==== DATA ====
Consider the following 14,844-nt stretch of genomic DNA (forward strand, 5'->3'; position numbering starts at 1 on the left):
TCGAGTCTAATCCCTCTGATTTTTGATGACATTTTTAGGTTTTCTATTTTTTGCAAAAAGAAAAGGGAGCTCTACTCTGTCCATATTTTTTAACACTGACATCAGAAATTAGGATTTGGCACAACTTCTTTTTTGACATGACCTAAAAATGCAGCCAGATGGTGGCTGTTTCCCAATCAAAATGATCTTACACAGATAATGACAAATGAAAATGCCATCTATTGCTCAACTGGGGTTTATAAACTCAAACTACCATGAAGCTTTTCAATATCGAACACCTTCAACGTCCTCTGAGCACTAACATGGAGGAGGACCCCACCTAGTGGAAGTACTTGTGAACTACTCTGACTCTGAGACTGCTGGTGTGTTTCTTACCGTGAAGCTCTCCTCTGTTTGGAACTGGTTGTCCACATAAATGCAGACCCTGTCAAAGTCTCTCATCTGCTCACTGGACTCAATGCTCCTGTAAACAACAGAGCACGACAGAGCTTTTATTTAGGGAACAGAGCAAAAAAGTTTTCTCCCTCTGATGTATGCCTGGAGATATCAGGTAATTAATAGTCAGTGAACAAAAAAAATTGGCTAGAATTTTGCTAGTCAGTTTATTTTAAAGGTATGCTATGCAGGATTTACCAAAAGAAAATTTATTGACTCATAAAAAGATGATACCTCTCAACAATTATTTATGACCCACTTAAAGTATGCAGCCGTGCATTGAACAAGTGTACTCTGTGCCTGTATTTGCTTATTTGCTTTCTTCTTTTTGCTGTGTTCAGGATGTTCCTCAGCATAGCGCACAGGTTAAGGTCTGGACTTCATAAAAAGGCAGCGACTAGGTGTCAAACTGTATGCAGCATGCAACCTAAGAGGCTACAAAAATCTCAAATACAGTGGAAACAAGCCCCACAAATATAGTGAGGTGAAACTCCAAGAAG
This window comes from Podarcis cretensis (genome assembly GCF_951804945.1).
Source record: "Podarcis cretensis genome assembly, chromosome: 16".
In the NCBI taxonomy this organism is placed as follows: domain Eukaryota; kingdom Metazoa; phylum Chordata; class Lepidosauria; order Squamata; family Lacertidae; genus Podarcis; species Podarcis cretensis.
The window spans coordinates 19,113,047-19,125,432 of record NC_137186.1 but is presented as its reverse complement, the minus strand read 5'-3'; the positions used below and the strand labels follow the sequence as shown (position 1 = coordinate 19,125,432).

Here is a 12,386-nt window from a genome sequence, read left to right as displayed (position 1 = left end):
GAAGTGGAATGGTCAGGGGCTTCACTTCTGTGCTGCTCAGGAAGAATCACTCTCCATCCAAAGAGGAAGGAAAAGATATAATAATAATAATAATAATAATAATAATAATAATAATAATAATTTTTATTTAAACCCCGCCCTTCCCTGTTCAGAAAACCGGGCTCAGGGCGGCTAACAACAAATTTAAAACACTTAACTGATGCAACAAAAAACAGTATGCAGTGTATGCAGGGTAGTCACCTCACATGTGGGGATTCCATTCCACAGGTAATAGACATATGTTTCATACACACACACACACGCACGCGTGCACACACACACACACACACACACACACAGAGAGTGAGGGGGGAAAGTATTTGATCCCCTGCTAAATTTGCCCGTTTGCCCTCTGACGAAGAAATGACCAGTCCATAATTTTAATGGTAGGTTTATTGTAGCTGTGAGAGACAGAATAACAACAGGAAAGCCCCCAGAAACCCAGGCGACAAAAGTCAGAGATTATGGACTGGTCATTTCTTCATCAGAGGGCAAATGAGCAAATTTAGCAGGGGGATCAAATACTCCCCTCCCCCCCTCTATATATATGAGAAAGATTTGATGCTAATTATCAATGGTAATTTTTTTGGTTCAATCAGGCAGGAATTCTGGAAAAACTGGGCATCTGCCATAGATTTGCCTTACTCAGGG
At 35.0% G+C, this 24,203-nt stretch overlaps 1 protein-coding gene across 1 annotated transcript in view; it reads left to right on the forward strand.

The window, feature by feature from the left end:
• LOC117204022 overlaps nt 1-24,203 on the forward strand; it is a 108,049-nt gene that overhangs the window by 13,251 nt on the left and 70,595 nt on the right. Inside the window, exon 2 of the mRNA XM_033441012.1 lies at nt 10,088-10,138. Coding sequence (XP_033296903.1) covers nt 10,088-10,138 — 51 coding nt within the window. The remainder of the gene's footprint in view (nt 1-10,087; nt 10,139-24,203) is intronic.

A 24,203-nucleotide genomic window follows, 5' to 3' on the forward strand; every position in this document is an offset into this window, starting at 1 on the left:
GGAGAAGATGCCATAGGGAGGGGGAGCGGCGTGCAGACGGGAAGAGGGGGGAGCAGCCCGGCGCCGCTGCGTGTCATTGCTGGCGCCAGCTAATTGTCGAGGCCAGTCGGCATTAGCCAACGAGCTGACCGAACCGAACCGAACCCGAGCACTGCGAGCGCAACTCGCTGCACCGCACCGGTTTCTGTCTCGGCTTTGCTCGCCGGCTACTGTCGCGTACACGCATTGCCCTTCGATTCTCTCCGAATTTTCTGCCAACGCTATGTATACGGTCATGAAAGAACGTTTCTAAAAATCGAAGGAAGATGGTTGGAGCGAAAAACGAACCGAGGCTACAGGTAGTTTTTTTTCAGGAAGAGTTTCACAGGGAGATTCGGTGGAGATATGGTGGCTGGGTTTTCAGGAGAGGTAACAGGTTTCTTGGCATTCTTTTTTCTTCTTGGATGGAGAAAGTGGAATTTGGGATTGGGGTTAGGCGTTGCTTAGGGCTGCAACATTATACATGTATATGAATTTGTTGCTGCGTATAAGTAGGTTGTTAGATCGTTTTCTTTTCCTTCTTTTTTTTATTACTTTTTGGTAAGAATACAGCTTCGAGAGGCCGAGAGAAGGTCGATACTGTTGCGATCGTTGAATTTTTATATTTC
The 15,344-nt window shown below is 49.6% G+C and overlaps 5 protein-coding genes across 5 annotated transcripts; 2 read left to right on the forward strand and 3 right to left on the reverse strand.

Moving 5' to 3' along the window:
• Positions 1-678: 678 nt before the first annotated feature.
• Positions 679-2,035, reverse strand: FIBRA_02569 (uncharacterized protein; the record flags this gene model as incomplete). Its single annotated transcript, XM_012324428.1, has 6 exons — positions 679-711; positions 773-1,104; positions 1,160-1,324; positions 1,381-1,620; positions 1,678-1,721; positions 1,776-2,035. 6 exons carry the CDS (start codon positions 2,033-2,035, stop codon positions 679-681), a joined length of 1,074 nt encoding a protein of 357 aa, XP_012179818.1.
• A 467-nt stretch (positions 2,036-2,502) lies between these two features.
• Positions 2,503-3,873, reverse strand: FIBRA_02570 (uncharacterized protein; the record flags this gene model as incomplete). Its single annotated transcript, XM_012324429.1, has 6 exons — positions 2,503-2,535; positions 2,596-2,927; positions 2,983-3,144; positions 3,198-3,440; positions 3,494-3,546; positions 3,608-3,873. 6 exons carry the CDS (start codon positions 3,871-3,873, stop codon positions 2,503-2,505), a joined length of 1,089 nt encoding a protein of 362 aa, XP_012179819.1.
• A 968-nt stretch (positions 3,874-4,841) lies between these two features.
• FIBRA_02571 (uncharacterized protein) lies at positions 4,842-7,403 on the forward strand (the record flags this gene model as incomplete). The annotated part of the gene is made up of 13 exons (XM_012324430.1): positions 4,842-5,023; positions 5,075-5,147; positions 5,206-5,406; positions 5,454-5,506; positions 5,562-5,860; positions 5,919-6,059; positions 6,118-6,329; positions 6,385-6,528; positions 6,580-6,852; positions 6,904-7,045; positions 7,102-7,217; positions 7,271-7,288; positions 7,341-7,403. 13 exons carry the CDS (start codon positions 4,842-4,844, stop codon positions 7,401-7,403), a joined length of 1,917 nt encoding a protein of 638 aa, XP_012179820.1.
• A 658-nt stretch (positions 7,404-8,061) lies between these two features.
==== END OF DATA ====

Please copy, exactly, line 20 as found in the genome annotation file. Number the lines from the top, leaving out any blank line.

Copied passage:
• A 968-nt stretch (positions 3,874-4,841) lies between these two features.